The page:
An alternative offer to Silver Lake, valuing New Zealand Rugby at a colossal $3.8 billion, has been tabled by local investment manager Forsyth Barr.
The Auckland head-quartered company has conducted due diligence on the prospect of NZR selling a five per cent stake in its future commercial revenues through an NZX listing and believes investor demand could potentially raise as much as $650m.
Under the terms of the Forsyth proposal – conducted at the request of the New Zealand Rugby Players' Association which is not supportive of selling a stake in the national game to US fund manager Silver Lake - NZR would be able to raise between $170m and $190m, with as much as 40 per cent of the offering being open to mum and dad investors who could buy in for as little as $100.
Forsyth managing director Neil Paviour-Smith says that his firm are willing to underwrite the deal as a number of significant fund management houses and high net worth New Zealanders have already indicated they would make significant investments.
Such a deal would, therefore, be deemed low risk and value NZR at between $3.4bn and $3.8bn, which is 12 per cent to 23 per cent higher than the valuation offered by Silver Lake.
The Silver Lake deal, for which NZR has received the backing of provincial unions to proceed, will raise $387.5m and see the US group take 12.5 per cent of net revenue.
The NZRPA have been strongly opposed to the deal, with its president, former All Black captain David Kirk, also chairman of Forsyth Barr.
"This is what we do day in day out," says Paviour-Smith in answer to whether his firm's assessment of the likely investment demand is credible.
"We assess all sorts of different opportunities and first and foremost we obtain a sense of client demand. We have already had conversations with Kiwi Saver managers and other institutional investors. We think there will be wide public appeal."
The Forsyth presentation document possessed by the Herald, entitled NZ Inc, states that the gross proceeds of a five per cent Initial Public Offer would allow NZR to: "Distribute $39m to the provinces and the New Zealand Maori Board as per the Silver Lake proposal.
"Make a capital contribution to CommercialCo of $50m as per the Silver Lake proposal.
"Result in NZR reserves of between $136m and $154m, significantly more than their reserves policy target (40 per cent of their cost base) and pre Covid-19 reserve levels."
The Forsyth proposal has been sent to NZR by the NZRPA with a memo requesting it be seriously considered and discussed as a viable and better alternative to the Silver Lake bid.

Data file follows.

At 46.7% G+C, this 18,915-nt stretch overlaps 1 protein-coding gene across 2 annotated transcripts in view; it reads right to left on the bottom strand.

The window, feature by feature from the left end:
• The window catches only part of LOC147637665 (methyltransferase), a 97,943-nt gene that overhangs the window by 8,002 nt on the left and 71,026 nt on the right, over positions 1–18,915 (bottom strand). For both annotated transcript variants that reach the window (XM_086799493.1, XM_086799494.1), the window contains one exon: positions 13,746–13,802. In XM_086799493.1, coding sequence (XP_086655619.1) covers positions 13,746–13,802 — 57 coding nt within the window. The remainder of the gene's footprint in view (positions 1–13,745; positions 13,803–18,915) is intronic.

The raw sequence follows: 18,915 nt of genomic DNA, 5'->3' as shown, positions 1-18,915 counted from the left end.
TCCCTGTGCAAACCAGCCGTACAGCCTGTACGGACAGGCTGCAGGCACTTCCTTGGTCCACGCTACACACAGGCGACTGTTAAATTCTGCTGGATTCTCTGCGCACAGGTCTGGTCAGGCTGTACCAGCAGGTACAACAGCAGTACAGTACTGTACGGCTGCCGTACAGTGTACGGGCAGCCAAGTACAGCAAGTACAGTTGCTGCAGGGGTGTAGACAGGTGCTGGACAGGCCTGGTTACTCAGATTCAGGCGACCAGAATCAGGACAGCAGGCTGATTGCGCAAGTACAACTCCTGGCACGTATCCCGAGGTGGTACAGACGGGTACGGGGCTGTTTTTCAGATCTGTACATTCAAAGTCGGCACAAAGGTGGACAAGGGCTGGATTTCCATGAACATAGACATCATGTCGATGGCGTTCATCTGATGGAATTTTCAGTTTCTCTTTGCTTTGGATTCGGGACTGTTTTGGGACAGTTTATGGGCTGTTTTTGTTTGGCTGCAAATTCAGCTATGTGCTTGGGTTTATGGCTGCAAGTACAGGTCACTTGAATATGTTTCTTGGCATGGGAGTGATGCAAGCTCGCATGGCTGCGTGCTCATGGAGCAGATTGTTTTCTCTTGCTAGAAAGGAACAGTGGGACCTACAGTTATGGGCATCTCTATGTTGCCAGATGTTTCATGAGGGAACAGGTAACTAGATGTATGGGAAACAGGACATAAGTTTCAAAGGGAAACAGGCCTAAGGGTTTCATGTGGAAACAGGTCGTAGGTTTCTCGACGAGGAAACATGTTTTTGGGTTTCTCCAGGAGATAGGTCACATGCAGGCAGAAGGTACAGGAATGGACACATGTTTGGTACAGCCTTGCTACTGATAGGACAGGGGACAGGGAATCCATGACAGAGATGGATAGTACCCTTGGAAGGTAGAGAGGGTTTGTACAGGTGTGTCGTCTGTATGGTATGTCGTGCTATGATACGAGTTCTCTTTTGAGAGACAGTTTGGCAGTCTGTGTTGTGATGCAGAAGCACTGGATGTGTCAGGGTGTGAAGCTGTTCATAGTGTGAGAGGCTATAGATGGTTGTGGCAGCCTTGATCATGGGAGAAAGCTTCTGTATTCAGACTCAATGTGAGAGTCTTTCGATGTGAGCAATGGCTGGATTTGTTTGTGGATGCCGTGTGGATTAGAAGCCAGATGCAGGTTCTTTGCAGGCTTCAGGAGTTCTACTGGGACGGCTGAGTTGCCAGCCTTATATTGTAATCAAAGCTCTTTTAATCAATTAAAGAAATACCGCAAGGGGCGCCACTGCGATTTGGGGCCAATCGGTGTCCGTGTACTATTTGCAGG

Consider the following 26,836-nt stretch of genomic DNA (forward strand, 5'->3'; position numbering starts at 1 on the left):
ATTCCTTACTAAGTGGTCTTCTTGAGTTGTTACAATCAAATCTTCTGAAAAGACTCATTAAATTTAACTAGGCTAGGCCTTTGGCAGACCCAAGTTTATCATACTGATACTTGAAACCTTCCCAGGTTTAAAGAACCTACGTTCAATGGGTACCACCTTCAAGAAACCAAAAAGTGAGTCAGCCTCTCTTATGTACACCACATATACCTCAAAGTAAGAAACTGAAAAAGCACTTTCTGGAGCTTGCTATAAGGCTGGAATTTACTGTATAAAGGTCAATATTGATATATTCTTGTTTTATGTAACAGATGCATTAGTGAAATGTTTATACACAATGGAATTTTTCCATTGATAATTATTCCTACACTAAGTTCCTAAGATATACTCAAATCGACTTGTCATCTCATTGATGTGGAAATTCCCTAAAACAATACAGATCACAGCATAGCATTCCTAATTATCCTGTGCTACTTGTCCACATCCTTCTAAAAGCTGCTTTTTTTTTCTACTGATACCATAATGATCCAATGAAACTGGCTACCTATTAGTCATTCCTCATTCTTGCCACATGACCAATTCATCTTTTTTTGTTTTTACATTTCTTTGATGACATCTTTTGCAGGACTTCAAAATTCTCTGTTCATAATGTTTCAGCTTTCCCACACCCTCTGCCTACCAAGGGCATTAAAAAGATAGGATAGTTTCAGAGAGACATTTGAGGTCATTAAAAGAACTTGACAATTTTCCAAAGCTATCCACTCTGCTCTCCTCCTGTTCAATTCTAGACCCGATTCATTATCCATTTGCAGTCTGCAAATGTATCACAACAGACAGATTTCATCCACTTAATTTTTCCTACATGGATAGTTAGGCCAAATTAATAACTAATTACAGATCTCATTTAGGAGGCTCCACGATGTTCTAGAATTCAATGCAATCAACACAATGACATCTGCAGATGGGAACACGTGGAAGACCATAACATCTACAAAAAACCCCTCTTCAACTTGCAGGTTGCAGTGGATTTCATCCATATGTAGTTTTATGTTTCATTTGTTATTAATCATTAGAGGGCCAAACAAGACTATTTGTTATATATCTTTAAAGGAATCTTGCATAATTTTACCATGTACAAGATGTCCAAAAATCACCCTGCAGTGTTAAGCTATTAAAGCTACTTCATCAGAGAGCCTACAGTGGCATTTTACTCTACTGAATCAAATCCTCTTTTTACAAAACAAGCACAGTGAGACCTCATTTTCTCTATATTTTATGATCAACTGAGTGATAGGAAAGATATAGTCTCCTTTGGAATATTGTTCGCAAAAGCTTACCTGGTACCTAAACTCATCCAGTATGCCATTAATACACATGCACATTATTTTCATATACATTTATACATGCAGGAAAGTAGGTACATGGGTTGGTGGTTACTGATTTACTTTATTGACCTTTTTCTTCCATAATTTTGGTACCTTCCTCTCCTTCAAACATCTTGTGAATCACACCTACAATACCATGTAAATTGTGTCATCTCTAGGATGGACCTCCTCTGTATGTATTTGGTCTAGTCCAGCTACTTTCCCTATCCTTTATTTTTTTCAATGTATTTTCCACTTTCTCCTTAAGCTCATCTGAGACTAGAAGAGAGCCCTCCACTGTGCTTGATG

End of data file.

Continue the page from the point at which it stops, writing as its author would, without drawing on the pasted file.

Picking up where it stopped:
In response, NZR chief executive Mark Robinson said he was "shocked and disappointed" by the NZRPA's decision to share the proposal with the media "before sharing it with New Zealand Rugby".
The memo sent by NZRPA to NZR also states: "We don't need to make a risky sale of 12.5 per cent of New Zealand Rugby's revenue stream forever to secure and grow the game.
"There is undoubtedly access to capabilities to help rugby grow the game, including from New Zealanders who continue to demonstrate there is the technological capability amongst us to grow on a global scale (for example, Xero, Zuru, Rocket Labs, Allbirds, etc).
"But first we need a plan. That is what we should all be working on together."
NZRPA acknowledges that the NZ Inc plan, while valuing NZR at a higher amount than Silver Lake, will not immediately generate the same excess capital to sit in what is being called a Legacy Fund.
Under the Silver Lake proposal, there will be sufficient spare cash reserves generated that NZR will ring fence for community game investment.
"We accept that under the NZ Inc IPO NZR is unlikely to set up a Legacy Fund immediately," NZRPA states in its letter.
"However rather than relying on interest income from a Legacy Fund to benefit the community game, NZR retains an additional 7.5 per cent of revenue.
"As revenue is projected to grow faster than investment income (8 per cent versus 6 per cent), retaining more revenue is significantly more valuable to NZR and the community game than additional investment income.
"Over time, and given starting reserves of $136-$154m, NZR will be able to establish a Legacy Fund. In addition, by selling 5 per cent to New Zealand investors via a public offer instead of 12.5 per cent to Silver Lake, NZR will retain far greater control over its future, more flexibility and optionality, as well as sharing its future results with New Zealanders who wish to invest in the business."